After a few opening remarks and pleasantries last Tuesday afternoon, Will Muschamp got down to business. He is, after all, a coach who just led an injury plagued team to a 4-8 record. While fans want to — or have already forced themselves to — forget about the 2013 season, Muschamp doesn’t want his team to forget what last season felt like.
“I don’t know that you can put the season behind you at all, you need to have a good memory for that and not let it happen again,” he said. “We’ve talked about those sort of things but our guys are hungry, our guys are working hard. At the end of the day you shut up and have a good memory. That’s kind of been our motto around here.”
The defense hasn’t been the issue at Florida since Muschamp arrived. Yes, at times they were inconsistent last season — a fact Muschamp made clear in his pre-spring press conference. Despite the inconsistency, the defense will be fine. They’re young, sure, but talented. Muschamp mentioned a green secondary but one that he believes is ready and could possibly be the most talented group he has had in Gainesville.
The offense, on the other hand, is getting a complete facelift. Out with the tired, slow pro-style attack and in with a new, up-tempo attack that brings hope and promise. Muschamp called what Florida is doing offensively a “drastic change schematically.”
Florida will work more out of the shotgun, rather than under center. It’s a change that Muschamp doesn’t believe will take much adjusting to. Jeff Driskel played exclusively out of the shotgun in high school and the redshirt junior quarterback is comfortable in the formation. Florida’s offense, while widely unsuccessful for the better part of three seasons, has actually seen some success when operating out of the gun.
Muschamp noted that from 2012 to the early portion of 2013, Florida averaged 5.8 yards-per-carry in what he called “total run situations.” Out of the shotgun — a full yard more.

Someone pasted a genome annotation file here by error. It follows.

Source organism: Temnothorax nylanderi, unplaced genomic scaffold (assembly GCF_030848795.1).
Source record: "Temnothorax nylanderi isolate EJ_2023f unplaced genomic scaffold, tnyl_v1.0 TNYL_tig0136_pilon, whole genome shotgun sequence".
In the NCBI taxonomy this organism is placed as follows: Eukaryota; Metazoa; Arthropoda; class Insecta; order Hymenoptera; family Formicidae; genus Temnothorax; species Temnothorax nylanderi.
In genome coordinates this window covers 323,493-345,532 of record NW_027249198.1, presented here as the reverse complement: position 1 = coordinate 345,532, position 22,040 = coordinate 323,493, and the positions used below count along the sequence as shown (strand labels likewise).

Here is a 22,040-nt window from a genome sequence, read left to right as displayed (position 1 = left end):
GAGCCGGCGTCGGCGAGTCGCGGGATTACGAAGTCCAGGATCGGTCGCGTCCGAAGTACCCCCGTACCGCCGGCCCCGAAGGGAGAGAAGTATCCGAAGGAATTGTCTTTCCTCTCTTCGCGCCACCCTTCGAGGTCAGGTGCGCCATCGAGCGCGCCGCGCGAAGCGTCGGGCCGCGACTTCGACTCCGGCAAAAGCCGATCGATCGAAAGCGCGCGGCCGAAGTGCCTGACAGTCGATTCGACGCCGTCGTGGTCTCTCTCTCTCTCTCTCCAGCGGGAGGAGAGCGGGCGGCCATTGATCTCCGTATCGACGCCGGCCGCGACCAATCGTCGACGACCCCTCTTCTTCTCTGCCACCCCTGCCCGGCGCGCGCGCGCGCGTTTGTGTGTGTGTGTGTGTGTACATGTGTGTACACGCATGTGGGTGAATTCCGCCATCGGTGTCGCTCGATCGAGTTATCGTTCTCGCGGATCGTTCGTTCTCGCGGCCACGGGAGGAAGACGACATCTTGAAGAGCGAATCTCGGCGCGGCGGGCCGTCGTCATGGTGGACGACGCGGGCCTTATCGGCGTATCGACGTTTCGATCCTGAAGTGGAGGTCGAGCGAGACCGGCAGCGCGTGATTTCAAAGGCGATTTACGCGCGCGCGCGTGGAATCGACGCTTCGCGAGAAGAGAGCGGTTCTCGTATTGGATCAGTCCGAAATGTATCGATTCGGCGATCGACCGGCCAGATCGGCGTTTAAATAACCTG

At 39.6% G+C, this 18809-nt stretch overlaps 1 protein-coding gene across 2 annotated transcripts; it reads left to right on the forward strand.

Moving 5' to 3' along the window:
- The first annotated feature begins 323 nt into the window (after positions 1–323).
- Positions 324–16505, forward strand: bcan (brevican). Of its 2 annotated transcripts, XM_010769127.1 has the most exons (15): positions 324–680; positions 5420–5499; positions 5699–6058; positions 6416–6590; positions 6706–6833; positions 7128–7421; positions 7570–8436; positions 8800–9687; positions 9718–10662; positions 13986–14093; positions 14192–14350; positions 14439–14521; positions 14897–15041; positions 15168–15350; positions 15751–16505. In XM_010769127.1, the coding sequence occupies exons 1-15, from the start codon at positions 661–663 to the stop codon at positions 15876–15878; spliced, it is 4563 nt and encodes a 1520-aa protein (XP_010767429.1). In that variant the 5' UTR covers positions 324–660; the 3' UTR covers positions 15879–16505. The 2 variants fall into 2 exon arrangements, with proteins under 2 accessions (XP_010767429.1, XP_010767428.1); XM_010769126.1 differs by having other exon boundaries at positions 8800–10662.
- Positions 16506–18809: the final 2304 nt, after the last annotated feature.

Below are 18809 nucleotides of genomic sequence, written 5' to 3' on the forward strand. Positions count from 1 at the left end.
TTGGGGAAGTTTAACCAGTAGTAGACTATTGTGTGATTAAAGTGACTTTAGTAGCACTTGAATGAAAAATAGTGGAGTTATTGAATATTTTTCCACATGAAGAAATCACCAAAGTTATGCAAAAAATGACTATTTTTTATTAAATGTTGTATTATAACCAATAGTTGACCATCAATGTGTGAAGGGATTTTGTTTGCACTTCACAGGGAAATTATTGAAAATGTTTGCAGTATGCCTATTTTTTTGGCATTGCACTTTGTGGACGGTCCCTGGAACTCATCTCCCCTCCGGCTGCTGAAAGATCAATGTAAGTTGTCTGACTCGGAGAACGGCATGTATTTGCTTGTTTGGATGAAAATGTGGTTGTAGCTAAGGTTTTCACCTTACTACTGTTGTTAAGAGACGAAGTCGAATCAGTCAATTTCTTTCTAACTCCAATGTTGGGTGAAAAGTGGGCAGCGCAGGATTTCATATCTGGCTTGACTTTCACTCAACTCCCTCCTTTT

The passing attack saw even more of a production spike.
“Then you look at the passing game,” Muschamp explained. “From the gun, over 60 percent completion percentage, under 50 percent from under center. So, more explosive plays in the run game and in the passing game from the gun. More production, more yards per attempt to incompletion in all situations. Obviously, we’re more comfortable in the gun situations.”
Developing Driskel is paramount for Florida’s success. That’s why Muschamp believes bringing in Roper was the right move for Florida and for the plan that he has for the team.
“So that’s why you hire Kurt Roper to come in here, his development at the quarterback position, attention to detail, and very positive with the kids,” Muschamp said. “Very good positive response from our players. They’re excited about where we are right now.”
Roper will have 15 practices to install his offense this spring and he’ll have his starting quarterback at the helm for all of those practices. Spring was pushed back roughly 10 days to ensure that Driskel would be healthy. The oft-injured quarterback will benefit from a new offensive coordinator that has proven an ability to get the most out of his signal callers.
Florida will need Driskel to take the next step in his progression as a quarterback and Muschamp believes that Roper is the man for the job.
The Roper era will begin in less than a week when, for the first time, the new play-caller will be able to see exactly what he has at quarterback when the Gators kick off spring practice. Florida’s offensive woes will be on display and Roper has his hands full turning one of the worst offenses in the SEC into one that can move the ball and get into the endzone.
However, the pièce de résistance would be getting Driskel to take the next step, become the 5-star rated quarterback he was at Hagerty High School in Oviedo and lead the Gators back to Atlanta.